OAS 'virtually bankrupt and facing existential threat'
The Antigua and Barbuda Ambassador, who was chairing the first meeting of the Permanent Council for 2016, said that he was “deeply concerned about the financial health of the organization” and “profoundly anxious about its capacity to continue to operate and to serve the interests of the people of its 34 member states”.
He told Ambassadors at the OAS headquarters in Washington DC that the organization began this year with a deficit of almost US$19.7 million.
“Additionally, the organization has no reserve funds. The reserve fund was fully utilized to keep the organization functioning, and then only barely,” Sir Ronald disclosed.
Sir Ronald pointed out that while non-payment of dues by a few member states contributes gravely to the virtual bankruptcy of the OAS, failure to deal with systemic problems over the last seven years is the primary cause of the present crisis.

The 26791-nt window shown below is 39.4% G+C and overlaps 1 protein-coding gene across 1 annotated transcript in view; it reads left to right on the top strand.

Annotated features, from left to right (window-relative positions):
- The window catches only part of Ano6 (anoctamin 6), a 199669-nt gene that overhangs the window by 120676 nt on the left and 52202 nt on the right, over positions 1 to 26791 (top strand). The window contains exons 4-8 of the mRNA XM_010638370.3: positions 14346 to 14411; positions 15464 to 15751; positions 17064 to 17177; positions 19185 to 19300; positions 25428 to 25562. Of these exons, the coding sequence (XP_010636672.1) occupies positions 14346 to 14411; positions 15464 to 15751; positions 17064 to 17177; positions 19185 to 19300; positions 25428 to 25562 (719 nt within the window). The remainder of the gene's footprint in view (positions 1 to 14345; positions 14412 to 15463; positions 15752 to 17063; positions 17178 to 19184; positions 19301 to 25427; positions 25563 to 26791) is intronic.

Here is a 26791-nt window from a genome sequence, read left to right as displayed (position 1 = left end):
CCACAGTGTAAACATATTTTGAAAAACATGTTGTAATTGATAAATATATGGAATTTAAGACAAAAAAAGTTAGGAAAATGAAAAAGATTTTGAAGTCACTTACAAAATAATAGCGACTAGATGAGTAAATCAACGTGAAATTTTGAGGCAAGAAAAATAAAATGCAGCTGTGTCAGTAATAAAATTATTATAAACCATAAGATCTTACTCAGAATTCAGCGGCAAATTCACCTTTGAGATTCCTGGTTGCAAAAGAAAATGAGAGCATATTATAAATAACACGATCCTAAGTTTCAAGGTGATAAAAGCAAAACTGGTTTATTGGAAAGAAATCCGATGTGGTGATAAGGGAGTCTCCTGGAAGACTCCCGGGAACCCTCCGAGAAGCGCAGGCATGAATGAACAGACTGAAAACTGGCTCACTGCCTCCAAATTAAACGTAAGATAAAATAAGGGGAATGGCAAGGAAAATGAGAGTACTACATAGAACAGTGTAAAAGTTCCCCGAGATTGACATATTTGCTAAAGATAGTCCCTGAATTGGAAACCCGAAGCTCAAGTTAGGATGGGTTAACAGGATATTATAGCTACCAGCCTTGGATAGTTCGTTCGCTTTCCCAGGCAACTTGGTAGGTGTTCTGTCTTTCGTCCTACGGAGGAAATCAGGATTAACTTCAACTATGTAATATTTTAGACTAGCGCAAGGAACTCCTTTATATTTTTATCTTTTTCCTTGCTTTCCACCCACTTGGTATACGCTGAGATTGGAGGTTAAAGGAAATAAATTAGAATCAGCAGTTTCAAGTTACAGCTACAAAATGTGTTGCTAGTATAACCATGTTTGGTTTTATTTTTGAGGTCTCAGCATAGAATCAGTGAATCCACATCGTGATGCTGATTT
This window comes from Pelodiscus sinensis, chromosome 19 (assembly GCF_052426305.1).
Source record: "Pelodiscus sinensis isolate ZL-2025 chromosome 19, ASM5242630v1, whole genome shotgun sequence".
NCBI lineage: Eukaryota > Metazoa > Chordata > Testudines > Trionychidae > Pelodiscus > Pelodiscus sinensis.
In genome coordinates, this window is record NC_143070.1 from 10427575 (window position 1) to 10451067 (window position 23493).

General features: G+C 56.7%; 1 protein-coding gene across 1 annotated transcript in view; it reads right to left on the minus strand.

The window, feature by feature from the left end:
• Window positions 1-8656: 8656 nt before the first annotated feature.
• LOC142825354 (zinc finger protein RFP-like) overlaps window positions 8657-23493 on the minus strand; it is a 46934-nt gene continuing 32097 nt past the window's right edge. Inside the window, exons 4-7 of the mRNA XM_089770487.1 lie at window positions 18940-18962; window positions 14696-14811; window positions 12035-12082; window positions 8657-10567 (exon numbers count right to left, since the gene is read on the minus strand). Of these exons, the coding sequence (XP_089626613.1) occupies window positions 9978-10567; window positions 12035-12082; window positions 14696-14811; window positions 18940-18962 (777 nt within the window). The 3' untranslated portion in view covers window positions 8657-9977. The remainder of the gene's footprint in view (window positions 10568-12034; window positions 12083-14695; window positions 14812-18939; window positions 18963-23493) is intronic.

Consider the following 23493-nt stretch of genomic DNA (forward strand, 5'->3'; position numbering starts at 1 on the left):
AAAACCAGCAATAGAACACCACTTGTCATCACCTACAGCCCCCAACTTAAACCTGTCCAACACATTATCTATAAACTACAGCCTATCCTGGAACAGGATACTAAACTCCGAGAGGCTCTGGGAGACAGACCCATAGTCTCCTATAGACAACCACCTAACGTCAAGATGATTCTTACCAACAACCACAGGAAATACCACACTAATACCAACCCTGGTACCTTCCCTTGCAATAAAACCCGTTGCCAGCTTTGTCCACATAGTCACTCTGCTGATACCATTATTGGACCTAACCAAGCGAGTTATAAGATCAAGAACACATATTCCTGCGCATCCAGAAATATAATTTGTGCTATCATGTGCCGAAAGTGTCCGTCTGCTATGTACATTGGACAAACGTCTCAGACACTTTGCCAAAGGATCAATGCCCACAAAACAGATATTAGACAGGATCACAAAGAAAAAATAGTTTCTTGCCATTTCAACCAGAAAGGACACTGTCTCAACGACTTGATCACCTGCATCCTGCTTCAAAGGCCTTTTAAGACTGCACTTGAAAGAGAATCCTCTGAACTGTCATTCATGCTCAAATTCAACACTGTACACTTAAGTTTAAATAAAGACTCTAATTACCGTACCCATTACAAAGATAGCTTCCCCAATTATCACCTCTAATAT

“This is not a can that can be kicked down the road,” he cautioned.
OAS Secretary for Administration and Finance, Jay Anania, in a presentation on the financial state of affairs, called the situation “dire” and said it required urgent action.
Drawing on the interventions of member states in the Permanent Council meeting, Sir Ronald proposed “a holistic” approach to dealing with the situation. He has appointed three Committees of the Council, one of which he will chair himself to deal with arrears of membership dues; a second to be chaired by the Ambassador of Canada, Jennifer Lowten on the management and financial future of the OAS; and a third chaired by the Ambassador of Barbados, John Beale, to produce a realistic budget for the institution.
The committees are to report to the Permanent Council, the oversight body for governance of the organization. Based on those reports, the Council will make firm decisions which the chairman said “can no longer be delayed”.
Sir Ronald said he was very pleased with the constructive position of all Ambassadors at the meeting and the declared willingness to cure the problems.
Merco Press |